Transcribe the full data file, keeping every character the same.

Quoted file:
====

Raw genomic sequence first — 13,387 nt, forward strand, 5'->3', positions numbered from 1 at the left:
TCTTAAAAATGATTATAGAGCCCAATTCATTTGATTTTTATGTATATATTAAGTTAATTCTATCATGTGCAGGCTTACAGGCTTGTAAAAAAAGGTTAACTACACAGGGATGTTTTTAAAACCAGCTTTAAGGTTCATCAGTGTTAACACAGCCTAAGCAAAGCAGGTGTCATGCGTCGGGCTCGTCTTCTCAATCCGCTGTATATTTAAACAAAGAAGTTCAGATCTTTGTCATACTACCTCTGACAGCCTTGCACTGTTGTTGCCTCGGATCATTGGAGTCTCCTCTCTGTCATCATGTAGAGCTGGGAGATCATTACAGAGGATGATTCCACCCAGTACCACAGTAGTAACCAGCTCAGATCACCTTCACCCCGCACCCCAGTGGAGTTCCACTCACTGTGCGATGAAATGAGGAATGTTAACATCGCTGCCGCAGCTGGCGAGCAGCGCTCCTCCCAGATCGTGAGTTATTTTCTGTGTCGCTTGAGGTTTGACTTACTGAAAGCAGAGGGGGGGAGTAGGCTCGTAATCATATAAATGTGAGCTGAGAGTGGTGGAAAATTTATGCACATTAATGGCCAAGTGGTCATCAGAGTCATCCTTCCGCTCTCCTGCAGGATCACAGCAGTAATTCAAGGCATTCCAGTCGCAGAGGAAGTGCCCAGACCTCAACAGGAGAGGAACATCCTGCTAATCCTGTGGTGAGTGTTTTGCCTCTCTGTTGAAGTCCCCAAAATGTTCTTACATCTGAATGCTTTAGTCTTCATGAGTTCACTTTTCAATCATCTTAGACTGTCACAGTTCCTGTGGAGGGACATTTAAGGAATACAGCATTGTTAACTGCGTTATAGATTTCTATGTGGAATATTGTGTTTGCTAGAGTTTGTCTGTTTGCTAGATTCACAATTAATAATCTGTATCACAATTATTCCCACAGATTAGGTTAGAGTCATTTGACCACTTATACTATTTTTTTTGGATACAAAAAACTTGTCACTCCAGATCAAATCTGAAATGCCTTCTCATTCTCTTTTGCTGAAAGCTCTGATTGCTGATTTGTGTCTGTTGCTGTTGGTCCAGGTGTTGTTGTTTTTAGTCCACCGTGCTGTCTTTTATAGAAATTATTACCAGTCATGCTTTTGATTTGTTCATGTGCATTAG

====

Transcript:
Raw genomic sequence first — 13,387 nt, forward strand, 5'->3', positions numbered from 1 at the left:
TCTTAAAAATGATTATAGAGCCCAATTCATTTGATTTTTATGTATATATTAAGTTAATTCTATCATGTGCAGGCTTACAGGCTTGTAAAAAAAGGTTAACTACACAGGGATGTTTTTAAAACCAGCTTTAAGGTTCATCAGTGTTAACACAGCCTAAGCAAAGCAGGTGTCATGCGTCGGGCTCGTCTTCTCAATCCGCTGTATATTTAAACAAAGAAGTTCAGATCTTTGTCATACTACCTCTGACAGCCTTGCACTGTTGTTGCCTCGGATCATTGGAGTCTCCTCTCTGTCATCATGTAGAGCTGGGAGATCATTACAGAGGATGATTCCACCCAGTACCACAGTAGTAACCAGCTCAGATCACCTTCACCCCGCACCCCAGTGGAGTTCCACTCACTGTGCGATGAAATGAGGAATGTTAACATCGCTGCCGCAGCTGGCGAGCAGCGCTCCTCCCAGATCGTGAGTTATTTTCTGTGTCGCTTGAGGTTTGACTTACTGAAAGCAGAGGGGGGGAGTAGGCTCGTAATCATATAAATGTGAGCTGAGAGTGGTGGAAAATTTATGCACATTAATGGCCAAGTGGTCATCAGAGTCATCCTTCCGCTCTCCTGCAGGATCACAGCAGTAATTCAAGGCATTCCAGTCGCAGAGGAAGTGCCCAGACCTCAACAGGAGAGGAACATCCTGCTAATCCTGTGGTGAGTGTTTTGCCTCTCTGTTGAAGTCCCCAAAATGTTCTTACATCTGAATGCTTTAGTCTTCATGAGTTCACTTTTCAATCATCTTAGACTGTCACAGTTCCTGTGGAGGGACATTTAAGGAATACAGCATTGTTAACTGCGTTATAGATTTCTATGTGGAATATTGTGTTTGCTAGAGTTTGTCTGTTTGCTAGATTCACAATTAATAATCTGTATCACAATTATTCCCACAGATTAGGTTAGAGTCATTTGACCACTTATACTATTTTTTTTGGATACAAAAAACTTGTCACTCCAGATCAAATCTGAAATGCCTTCTCATTCTCTTTTGCTGAAAGCTCTGATTGCTGATTTGTGTCTGTTGCTGTTGGTCCAGGTGTTGTTGTTTTTAGTCCACCGTGCTGTCTTTTATAGAAATTATTACCAGTCATGCTTTTGATTTGTTCATGTGCATTAG